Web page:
English: Speak Specifically讨论区 主题: like bread in American meal

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2015-07-19 12:19:41

like bread in American meal [引用]

Writing and spoken English like your two feet - if you want to walk on American soil, you better sharpen your skills. In this internet era, someone can seat at home to make a career by doing the following. Can you do that?

Writing and spoken English like bread in American meal - you can't lack of it.
Are you really as prepared as you think you are?


Mark Anderson, ExecuNet President Mark.Anderson@exec-u-net-mail.com

9:24 AM (2 hours ago)
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"Success on one project does not necessarily mean success in the next project. You've got to be prepared in everything you do." — Helmut Jahn

Are you really as prepared as you think you are?

Dear Calvin:

The last eight years have taken their toll on the economy and on us as a country. The weight has been felt personally, emotionally and financially. But maybe, just maybe, there's a light at the end of the long, dark tunnel. Sixty-eight percent of search firm recruiters we surveyed say the "war for talent" will be back by the end of 2015. When asked about what they're seeing in the executive job market, they say things are getting easier for the candidate and harder for the recruiter. They have a harder time now compared to five years ago to get executives to respond to their calls; say hiring managers are more willing to negotiate offers; and hiring decisions are being made more quickly because their clients fear missing out on top candidates.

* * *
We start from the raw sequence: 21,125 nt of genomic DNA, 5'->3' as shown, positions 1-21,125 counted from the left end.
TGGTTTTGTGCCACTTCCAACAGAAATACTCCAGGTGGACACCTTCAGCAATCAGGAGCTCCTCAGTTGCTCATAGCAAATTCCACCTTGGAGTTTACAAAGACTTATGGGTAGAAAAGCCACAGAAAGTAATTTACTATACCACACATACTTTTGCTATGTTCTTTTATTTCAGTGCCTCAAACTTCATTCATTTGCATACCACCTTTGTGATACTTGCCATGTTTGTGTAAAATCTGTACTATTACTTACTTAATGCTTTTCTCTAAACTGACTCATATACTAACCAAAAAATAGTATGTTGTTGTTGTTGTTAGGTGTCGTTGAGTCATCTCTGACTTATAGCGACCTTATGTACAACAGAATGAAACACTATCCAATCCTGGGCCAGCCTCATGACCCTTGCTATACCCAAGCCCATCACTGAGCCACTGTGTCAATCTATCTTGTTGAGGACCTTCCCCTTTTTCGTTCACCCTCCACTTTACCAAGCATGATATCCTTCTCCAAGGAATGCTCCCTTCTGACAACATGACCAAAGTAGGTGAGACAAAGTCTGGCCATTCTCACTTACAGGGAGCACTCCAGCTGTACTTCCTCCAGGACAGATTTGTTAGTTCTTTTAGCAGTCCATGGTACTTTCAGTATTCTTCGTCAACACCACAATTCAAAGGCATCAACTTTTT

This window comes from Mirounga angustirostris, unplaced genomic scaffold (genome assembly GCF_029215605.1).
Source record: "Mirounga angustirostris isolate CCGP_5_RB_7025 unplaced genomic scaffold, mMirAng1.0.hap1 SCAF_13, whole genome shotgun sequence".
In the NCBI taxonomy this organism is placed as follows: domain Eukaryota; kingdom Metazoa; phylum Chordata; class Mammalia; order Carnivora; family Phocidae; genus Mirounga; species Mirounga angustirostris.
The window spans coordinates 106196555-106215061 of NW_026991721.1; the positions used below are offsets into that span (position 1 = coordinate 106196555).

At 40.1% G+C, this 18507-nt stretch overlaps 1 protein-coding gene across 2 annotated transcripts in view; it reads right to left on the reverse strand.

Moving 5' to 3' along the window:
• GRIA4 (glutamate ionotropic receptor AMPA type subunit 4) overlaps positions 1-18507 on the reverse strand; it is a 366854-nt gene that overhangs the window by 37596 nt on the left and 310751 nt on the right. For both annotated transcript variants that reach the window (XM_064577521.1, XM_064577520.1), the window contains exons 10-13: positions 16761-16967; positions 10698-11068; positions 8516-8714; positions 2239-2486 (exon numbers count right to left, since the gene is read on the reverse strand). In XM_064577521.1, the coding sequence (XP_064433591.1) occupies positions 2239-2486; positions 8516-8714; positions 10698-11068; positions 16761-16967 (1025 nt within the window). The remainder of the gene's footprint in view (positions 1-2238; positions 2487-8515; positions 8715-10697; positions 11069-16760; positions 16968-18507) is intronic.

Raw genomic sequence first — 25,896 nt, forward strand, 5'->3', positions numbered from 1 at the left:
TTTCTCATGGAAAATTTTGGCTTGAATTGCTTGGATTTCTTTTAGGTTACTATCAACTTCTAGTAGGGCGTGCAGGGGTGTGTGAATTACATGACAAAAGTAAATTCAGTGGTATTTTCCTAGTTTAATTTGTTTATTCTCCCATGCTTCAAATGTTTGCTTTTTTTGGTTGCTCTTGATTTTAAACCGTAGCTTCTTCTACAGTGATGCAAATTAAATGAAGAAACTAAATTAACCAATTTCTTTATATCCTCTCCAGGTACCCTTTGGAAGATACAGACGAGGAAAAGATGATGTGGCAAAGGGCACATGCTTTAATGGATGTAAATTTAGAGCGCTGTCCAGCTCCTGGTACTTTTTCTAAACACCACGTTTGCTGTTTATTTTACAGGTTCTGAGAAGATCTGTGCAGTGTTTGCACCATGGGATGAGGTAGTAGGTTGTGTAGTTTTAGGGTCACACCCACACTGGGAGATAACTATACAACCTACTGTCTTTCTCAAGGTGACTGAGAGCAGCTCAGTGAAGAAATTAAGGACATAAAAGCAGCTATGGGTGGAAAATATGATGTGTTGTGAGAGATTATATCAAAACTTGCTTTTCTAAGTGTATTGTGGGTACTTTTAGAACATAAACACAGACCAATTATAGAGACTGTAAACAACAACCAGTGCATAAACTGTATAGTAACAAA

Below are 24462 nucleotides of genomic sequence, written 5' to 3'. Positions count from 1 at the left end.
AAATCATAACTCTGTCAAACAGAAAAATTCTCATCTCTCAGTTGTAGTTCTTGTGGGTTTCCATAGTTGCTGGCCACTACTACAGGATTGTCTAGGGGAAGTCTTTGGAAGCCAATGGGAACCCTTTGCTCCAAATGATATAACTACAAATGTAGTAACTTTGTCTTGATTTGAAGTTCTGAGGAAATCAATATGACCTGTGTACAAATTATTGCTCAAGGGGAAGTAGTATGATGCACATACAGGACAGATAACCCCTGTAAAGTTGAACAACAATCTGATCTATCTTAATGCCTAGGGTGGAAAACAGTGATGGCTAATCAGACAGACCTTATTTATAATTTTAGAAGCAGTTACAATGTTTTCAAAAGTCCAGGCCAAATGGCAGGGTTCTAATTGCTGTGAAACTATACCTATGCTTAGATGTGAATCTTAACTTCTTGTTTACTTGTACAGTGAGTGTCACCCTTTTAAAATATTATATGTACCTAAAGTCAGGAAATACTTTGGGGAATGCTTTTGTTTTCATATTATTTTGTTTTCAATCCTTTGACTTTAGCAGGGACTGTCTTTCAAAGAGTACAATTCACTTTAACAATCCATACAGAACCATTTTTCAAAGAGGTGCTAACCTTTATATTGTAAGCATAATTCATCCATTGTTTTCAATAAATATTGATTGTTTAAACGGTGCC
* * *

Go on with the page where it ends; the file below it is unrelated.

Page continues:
Two out of every three executives surveyed are thinking about leaving, or are already preparing to leave, their company. The question is: Are they as prepared for their job search as they think they are?

No, not really.

Confidence is Not a Strategy
You've always been successful. You have plenty of experience. You can sell your accomplishments. People like you. All true I am sure, but the same is true for all the other candidates. The winner of this game has a strategy to stand out.

Our research shows that only half of active executive job seekers have a strategy for finding their next position. Less than half of those with a strategy are following their strategy as they would a business plan, and less than 20 percent believe their strategy is working.

The areas this group feels they need help with are:

  • Creating resumes that get attention